“Having that presence of communities in a centralized location in a city that … does feel a little bit hostile sometimes, or it doesn’t feel as welcoming, to have that partnership with this beautiful space that has a lot of assets, and to be able to create something that hopefully does feel inclusive and welcoming, I think that’s invaluable,” Tanimura says.


Seattle Center leaders say they’ve tried to mitigate potential event-night congestion by staggering start times, aggressively steering people toward public transportation and allowing arts organizations to sell prepaid parking passes so their patrons can reserve space in nearby lots.

With Seattle Center shaping up to be a bustling concert draw this season, future summers should be even busier once Memorial Stadium is redeveloped through a public-private partnership. The city and Seattle Public Schools, which owns the stadium, have received two bids to rebuild and operate the aging facility. A proposal from the One Roof Foundation, an entity linked to the Kraken and Climate Pledge Arena operators the Oak View Group, would rebuild a sports and entertainment venue that could handle more than 10,000 spectators. The competing bid is from a commercial real estate firm that’s working with AEG Worldwide, the concert industry power that runs the Showbox and previously helmed Bumbershoot and Marymoor Park’s summer concert series.

“We’re expecting that to become a major summer music venue again,” Foster says. “When the weather’s great and we all want to be outside together enjoying music — almost everybody has a story about an experience they had in Memorial Stadium. We haven’t had that benefit for quite some time, and that’s a core reason we are doing this partnership with the district, to be able to bring that music programming back into the campus.”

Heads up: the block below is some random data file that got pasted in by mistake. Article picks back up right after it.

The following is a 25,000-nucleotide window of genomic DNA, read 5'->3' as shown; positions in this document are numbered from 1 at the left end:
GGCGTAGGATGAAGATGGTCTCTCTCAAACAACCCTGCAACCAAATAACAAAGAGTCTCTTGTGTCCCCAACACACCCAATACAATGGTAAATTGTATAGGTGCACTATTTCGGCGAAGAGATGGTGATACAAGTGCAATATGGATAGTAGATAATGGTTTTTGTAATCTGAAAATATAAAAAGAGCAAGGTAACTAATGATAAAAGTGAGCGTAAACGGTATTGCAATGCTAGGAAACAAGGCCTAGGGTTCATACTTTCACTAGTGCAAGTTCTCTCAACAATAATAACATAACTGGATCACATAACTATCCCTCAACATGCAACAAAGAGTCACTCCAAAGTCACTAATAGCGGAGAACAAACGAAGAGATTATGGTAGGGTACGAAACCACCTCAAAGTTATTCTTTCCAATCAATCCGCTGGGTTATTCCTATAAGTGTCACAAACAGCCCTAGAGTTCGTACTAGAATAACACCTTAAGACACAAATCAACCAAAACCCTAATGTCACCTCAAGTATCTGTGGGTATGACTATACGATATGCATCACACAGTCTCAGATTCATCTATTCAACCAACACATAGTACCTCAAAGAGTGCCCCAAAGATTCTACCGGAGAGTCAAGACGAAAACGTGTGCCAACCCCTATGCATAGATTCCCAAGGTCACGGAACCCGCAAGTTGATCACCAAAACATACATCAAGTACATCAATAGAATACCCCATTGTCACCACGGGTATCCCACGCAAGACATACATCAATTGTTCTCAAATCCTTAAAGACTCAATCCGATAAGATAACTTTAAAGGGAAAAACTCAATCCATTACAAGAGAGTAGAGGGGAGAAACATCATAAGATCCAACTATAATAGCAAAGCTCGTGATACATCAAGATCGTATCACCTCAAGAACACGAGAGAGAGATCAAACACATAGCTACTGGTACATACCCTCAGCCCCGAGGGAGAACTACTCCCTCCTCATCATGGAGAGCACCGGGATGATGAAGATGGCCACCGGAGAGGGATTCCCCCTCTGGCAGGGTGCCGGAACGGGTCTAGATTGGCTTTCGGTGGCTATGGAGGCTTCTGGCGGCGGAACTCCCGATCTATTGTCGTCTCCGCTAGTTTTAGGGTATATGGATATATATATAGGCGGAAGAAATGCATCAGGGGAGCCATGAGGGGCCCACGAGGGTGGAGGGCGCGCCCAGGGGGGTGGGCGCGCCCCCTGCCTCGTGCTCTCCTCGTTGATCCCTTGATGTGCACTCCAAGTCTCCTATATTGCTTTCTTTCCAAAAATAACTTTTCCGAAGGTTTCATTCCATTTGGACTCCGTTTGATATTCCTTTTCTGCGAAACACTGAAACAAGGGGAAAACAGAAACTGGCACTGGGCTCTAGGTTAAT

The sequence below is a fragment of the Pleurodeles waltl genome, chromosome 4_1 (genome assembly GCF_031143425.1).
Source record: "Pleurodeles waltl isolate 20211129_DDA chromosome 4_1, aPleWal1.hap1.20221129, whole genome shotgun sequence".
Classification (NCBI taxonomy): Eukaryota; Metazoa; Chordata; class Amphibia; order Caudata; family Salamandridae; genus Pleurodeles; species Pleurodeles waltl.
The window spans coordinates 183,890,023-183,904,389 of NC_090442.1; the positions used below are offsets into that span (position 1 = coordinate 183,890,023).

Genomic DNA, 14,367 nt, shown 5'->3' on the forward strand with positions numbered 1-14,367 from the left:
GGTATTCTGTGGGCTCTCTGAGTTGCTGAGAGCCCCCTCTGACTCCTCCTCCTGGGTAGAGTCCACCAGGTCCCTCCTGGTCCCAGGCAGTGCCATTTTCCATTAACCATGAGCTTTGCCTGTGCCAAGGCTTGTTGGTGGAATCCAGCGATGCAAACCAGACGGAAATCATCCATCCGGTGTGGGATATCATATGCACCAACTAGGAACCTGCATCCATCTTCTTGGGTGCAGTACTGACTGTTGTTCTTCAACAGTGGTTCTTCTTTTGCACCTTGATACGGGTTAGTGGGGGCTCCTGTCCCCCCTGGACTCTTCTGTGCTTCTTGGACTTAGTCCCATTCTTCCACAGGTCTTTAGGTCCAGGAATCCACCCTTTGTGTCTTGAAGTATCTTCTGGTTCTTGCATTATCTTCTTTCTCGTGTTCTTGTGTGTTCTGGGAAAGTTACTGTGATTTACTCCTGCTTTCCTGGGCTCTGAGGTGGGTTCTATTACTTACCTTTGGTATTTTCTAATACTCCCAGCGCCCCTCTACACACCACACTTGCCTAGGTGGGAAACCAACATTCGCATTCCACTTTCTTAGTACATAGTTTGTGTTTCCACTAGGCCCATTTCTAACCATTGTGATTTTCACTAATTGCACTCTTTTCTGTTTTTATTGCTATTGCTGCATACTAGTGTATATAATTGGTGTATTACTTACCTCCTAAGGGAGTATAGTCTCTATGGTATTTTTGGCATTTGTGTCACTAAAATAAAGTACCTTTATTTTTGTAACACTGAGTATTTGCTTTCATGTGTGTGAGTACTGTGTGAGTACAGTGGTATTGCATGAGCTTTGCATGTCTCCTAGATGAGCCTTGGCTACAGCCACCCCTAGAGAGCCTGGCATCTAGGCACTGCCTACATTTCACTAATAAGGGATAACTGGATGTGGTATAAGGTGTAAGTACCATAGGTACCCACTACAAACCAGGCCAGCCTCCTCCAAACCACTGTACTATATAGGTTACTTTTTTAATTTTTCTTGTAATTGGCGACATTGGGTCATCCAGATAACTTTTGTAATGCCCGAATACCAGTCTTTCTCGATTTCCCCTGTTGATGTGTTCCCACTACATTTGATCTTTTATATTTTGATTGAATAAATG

Whenever the thing’s built, save some Bumbershoot stage time for Sol. While the festival was an important steppingstone in his career, having gone from playing an opening day side stage at 12:30 p.m. to becoming a career touring artist, the veteran rhymer sees events like Bumbershoot, in communal spaces like Seattle Center, as a way for people to break out of their respective cultural bubbles — divisions he says the city has grappled with amid its population boom.

“What a city and a community needs in order to be healthy is communication,” he says. “And in order for us to communicate, we have to see each other. We have to be able to hear each other, talk to each other, share space.”

See you on the lawn this summer.